That was, in fact, the grotesque that I vaguely thought might be Poe or (if post-Civil-War) Twain or even Crane. (When I browsed through Poe collections, I became distracted by "Maelzel's Chess-Player".)

And to balance things out, Jake Wilson introduces one new issue: Senses of Cinema No. 26, with excellent background on the Hong Kong woman warrior, a Stan Brakhage tribute appropriately split between formal and personal concerns, enticing overviews of Ned Kelly stories and Italian movies that I'd probably hate, a pointer to the near-future sf film None Shall Escape, and the usual much much more.

My other favorite web-based movie periodical, Bright Lights Film Journal, has also served up a fresh batch of fine reporting, reviews, and meditations. But would you think badly of me if I admitted that my favorite part was the Holly Woodlawn interview? 'Cause if you would, I admit nothing.

Elsewhere on the web, Dr. Justine Larbalestier has provided a preview of "A Buffy Confession," her spirited defense against (and equally spirited surrender to) nattering nay-Slayers. "For those who haven't seen the finale yet don't read the coda at the end."

And another of our favorite doctors, Josh Lukin, brings us the welcome news that paper-based periodical Paradoxa is finally unleashing FIFTIES FICTIONS: Chester Himes! Patricia Highsmith! E.C.! Richard Matheson! Samuel R. Delany! Judith Merril! People I don't even know! Get your order in early; you know how ephemeral paper-based periodicals are, and this looks like the best issue of Paradoxa yet. (I'd say "the best issue yet of any magazine ever," but I can't be sure till I track down a copy of that Vanity Fair with the picture of Tuesday Weld in the back. [Update: That Vanity Fair issue stunk.])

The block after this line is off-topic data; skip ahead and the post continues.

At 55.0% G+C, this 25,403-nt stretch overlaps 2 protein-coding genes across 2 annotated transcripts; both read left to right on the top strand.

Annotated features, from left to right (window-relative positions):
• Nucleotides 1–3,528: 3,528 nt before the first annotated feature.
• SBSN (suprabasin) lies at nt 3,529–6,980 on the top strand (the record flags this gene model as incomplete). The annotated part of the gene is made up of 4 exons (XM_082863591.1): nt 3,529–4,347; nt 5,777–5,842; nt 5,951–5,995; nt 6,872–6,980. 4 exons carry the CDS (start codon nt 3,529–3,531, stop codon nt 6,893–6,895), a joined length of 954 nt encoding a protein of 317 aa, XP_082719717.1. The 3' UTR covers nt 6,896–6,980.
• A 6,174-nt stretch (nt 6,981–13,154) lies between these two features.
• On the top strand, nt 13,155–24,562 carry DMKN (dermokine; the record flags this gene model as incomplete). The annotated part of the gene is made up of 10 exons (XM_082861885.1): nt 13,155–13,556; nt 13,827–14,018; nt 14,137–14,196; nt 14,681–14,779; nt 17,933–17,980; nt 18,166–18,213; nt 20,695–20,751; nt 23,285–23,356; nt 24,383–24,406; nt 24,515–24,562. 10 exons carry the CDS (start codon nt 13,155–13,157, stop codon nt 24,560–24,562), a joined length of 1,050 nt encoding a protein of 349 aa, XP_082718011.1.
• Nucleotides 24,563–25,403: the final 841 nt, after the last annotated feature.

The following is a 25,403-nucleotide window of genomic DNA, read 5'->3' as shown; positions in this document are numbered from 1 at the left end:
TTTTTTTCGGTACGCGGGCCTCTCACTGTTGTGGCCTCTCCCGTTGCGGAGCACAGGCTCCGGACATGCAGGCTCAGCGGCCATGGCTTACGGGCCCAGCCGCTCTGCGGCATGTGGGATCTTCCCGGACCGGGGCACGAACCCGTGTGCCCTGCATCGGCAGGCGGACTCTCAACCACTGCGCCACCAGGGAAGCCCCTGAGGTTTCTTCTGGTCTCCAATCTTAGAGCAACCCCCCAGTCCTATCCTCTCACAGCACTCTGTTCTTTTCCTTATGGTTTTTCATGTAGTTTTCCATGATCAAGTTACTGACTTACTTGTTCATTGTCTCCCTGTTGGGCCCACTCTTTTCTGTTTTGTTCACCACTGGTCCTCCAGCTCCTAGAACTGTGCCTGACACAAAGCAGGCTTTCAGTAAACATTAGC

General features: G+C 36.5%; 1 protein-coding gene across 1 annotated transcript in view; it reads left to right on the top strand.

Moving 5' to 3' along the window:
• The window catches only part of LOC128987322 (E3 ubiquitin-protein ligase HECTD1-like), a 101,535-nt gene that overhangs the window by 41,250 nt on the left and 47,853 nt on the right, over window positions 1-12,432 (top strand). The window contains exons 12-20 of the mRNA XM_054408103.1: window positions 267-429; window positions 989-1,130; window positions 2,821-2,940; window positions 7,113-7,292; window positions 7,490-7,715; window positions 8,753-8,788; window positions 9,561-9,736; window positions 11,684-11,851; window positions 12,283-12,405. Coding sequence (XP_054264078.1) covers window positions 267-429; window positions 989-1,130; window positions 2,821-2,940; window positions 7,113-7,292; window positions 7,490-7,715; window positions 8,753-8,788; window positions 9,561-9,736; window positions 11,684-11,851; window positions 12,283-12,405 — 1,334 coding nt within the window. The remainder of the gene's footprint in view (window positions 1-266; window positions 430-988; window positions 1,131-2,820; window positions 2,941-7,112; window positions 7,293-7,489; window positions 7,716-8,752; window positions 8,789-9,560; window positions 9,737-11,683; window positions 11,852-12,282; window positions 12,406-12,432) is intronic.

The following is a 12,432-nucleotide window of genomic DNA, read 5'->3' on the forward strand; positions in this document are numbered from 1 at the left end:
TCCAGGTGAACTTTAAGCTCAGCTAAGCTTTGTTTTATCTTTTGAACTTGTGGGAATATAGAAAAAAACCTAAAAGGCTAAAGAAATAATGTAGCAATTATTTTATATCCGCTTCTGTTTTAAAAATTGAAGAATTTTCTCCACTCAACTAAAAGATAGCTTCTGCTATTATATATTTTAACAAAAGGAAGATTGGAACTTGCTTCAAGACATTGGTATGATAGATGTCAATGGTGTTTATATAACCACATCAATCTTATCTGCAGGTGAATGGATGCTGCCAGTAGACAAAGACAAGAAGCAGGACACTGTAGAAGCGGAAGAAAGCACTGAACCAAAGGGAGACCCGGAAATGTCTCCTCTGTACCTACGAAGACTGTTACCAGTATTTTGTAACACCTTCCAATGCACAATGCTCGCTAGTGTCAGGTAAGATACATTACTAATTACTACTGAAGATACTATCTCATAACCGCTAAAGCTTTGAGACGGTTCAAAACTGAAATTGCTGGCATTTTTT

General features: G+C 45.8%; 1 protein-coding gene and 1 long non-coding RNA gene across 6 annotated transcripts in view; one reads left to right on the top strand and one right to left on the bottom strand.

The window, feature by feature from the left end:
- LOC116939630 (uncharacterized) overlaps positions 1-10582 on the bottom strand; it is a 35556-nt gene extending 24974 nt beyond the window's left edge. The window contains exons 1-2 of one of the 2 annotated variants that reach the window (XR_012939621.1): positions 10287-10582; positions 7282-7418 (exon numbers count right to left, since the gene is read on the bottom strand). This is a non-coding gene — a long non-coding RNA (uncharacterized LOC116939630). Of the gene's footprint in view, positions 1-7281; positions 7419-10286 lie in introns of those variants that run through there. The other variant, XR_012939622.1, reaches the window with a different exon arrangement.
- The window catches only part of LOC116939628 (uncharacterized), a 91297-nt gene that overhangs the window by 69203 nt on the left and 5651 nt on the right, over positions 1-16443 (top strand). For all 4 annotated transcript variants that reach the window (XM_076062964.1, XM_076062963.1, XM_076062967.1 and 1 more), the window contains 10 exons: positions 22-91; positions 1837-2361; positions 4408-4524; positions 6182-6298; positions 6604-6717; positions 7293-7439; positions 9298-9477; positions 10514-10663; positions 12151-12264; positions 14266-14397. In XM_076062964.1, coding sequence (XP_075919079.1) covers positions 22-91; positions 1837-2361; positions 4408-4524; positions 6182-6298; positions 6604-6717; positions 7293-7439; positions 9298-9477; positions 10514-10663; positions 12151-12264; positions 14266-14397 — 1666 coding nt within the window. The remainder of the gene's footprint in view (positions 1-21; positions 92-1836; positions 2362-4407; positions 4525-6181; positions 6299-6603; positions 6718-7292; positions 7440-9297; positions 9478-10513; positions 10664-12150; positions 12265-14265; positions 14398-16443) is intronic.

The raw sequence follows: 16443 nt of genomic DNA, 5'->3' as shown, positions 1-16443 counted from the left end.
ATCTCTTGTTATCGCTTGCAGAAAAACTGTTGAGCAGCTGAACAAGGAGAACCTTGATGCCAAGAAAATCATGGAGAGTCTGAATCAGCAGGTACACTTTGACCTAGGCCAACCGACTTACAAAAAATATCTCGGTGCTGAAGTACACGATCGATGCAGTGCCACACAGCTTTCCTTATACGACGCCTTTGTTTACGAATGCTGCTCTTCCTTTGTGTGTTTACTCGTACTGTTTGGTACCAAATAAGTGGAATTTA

Yeah, I kid the academy (those nuts!), but when its component parts are given half a chance, the combination of publishing venues, deadlines, and job reviews can be mighty productive. Out here in the boonies, I've been blowing hot air about "doing something" on Highsmith for more than a dozen years; with sharp and decent folk like Lukin and Earl Jackson Jr. on the case, the world might live long enough to see some results.

. . .

"Well, perhaps our Emperor is queer," admitted the servant

Jake Wilson, the perfect guest, chucks another prosthetic hand on the barbie:

Incidentally, the same trope appears in American literature circa 1900 as the origin myth of Nick Chopper, aka the Tin Woodman of Oz. As you might remember, Nick began as an ordinary woodcutter, but was so hamfisted that in the course of his work he accidentally sliced off his own body parts one by one. To make up for these losses he furnished himself with metal prostheses, till finally none of the original man was left. In one of the Oz sequels the Woodman holds conversations with both his own original 'meat' head, and a figure patched together Frankenstein-like from some of his discarded appendages along with those of another man. Adding insult to injury, the latter creature is married to Nick’s long-lost sweetheart (which sounds like a set-up for the kind of joke unsuitable in a children's book). L. Frank Baum excluded death from his utopia for fear of distressing his readership, but while personally as a child I could stand any amount of fictional bloodshed, for years I was haunted by this graphic presentation of the mind/body conundrum.